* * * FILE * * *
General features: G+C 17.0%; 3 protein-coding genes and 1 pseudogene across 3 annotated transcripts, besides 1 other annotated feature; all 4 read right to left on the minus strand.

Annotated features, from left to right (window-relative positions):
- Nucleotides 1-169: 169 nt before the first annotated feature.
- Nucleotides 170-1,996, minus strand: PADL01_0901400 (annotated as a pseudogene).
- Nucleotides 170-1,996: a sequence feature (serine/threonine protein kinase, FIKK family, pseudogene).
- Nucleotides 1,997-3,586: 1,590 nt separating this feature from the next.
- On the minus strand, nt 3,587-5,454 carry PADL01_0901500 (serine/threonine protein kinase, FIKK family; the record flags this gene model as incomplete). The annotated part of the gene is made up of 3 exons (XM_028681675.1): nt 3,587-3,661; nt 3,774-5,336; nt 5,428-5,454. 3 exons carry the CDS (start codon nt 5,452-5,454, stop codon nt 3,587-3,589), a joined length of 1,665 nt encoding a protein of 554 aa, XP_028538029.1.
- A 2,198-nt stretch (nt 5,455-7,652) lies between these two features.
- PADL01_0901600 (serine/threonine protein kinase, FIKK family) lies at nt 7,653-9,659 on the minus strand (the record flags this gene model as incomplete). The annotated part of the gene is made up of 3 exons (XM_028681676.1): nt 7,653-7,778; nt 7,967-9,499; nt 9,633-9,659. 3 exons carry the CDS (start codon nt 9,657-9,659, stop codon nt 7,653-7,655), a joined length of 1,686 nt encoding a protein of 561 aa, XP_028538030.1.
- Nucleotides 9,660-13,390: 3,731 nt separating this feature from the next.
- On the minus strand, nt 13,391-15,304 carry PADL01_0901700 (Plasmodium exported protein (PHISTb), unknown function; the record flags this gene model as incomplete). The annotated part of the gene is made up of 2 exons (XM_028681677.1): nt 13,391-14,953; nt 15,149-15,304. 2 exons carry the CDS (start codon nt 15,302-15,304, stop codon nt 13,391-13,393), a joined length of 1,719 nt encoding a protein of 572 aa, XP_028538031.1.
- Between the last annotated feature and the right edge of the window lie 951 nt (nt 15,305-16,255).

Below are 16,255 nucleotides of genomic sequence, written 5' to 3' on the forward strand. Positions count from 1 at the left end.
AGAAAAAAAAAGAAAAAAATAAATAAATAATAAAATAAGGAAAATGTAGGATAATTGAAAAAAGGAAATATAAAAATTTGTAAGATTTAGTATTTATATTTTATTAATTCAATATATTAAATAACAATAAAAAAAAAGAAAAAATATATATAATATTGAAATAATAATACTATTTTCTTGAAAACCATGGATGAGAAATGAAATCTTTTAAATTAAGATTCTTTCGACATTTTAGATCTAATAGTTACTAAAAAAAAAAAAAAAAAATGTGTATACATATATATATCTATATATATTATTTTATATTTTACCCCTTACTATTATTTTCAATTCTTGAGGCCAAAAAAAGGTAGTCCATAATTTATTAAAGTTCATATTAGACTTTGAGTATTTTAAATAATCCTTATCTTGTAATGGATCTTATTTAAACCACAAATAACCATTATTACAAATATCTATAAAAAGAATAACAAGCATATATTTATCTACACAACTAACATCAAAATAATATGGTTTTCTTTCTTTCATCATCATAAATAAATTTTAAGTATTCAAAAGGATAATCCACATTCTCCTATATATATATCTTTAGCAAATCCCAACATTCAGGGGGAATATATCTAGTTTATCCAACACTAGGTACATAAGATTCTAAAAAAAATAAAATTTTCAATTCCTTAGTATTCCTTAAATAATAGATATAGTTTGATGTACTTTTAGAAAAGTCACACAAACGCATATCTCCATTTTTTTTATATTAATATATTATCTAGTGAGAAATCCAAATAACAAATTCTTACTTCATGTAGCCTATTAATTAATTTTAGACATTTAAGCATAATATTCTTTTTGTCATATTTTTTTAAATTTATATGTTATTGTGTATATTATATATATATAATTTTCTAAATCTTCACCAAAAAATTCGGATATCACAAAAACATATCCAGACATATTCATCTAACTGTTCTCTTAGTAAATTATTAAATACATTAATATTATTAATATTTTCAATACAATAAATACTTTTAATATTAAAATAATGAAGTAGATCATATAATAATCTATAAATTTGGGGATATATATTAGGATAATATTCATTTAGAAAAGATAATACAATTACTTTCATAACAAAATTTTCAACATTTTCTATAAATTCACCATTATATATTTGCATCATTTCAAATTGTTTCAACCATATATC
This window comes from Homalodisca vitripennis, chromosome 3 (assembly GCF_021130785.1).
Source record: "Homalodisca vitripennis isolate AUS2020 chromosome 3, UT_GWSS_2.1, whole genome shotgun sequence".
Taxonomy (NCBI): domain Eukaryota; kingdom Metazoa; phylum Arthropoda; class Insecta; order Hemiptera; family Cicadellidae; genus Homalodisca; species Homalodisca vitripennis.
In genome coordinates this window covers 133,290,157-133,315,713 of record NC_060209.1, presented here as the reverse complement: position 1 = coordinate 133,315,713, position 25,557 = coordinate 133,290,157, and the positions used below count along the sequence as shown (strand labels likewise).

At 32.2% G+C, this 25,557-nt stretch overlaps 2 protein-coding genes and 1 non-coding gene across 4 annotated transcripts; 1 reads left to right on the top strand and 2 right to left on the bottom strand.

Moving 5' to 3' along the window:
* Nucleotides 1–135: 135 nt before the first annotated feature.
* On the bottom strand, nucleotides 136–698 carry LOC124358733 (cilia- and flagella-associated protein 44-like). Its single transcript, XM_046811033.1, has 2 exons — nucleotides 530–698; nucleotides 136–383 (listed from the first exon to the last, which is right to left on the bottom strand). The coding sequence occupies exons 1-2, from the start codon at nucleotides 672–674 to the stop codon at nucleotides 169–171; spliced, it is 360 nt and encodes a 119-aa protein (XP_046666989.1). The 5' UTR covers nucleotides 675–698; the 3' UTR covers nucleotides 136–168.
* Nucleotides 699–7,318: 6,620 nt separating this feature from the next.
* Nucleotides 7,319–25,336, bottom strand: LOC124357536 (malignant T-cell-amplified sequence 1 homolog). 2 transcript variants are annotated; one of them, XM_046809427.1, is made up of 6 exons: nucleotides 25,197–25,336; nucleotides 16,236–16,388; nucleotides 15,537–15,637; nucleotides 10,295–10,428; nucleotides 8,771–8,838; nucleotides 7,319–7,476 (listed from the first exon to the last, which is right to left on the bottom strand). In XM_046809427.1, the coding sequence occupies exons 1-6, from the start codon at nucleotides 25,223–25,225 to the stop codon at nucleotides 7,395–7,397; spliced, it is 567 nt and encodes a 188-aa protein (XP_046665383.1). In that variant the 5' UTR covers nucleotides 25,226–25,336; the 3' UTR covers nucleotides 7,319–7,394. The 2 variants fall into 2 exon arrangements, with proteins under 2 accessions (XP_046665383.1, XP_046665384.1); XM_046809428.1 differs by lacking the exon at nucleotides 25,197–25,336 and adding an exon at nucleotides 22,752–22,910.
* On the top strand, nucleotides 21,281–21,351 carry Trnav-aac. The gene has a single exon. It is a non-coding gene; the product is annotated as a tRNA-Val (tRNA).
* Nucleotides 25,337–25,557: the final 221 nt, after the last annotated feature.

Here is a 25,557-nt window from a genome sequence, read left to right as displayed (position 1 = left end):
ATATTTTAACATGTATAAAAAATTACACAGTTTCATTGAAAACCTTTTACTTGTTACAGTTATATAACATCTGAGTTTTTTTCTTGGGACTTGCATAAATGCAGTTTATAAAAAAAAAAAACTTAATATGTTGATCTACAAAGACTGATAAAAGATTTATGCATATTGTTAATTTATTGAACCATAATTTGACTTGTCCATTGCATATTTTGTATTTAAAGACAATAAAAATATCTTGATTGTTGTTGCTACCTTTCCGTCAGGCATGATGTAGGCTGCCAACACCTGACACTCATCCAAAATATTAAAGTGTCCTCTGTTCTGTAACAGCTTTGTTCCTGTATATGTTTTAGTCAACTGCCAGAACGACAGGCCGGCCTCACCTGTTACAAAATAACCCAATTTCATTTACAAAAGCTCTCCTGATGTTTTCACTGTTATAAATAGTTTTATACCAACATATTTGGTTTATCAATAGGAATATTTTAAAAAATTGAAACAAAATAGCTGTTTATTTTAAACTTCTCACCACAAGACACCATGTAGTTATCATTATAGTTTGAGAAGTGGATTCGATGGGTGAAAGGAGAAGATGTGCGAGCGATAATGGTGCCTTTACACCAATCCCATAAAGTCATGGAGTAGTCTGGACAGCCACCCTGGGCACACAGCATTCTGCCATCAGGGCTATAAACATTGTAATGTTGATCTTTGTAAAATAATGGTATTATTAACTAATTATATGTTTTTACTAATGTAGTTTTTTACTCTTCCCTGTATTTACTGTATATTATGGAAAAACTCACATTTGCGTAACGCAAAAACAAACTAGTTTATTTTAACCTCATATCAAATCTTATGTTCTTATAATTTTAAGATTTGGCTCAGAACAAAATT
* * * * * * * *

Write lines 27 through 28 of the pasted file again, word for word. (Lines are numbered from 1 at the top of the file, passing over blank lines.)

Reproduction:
Here is a 25,557-nt window from a genome sequence, read left to right as displayed (position 1 = left end):
ATATTTTAACATGTATAAAAAATTACACAGTTTCATTGAAAACCTTTTACTTGTTACAGTTATATAACATCTGAGTTTTTTTCTTGGGACTTGCATAAATGCAGTTTATAAAAAAAAAAAACTTAATATGTTGATCTACAAAGACTGATAAAAGATTTATGCATATTGTTAATTTATTGAACCATAATTTGACTTGTCCATTGCATATTTTGTATTTAAAGACAATAAAAATATCTTGATTGTTGTTGCTACCTTTCCGTCAGGCATGATGTAGGCTGCCAACACCTGACACTCATCCAAAATATTAAAGTGTCCTCTGTTCTGTAACAGCTTTGTTCCTGTATATGTTTTAGTCAACTGCCAGAACGACAGGCCGGCCTCACCTGTTACAAAATAACCCAATTTCATTTACAAAAGCTCTCCTGATGTTTTCACTGTTATAAATAGTTTTATACCAACATATTTGGTTTATCAATAGGAATATTTTAAAAAATTGAAACAAAATAGCTGTTTATTTTAAACTTCTCACCACAAGACACCATGTAGTTATCATTATAGTTTGAGAAGTGGATTCGATGGGTGAAAGGAGAAGATGTGCGAGCGATAATGGTGCCTTTACACCAATCCCATAAAGTCATGGAGTAGTCTGGACAGCCACCCTGGGCACACAGCATTCTGCCATCAGGGCTATAAACATTGTAATGTTGATCTTTGTAAAATAATGGTATTATTAACTAATTATATGTTTTTACTAATGTAGTTTTTTACTCTTCCCTGTATTTACTGTATATTATGGAAAAACTCACATTTGCGTAACGCAAAAACAAACTAGTTTATTTTAACCTCATATCAAATCTTATGTTCTTATAATTTTAAGATTTGGCTCAGAACAAAATT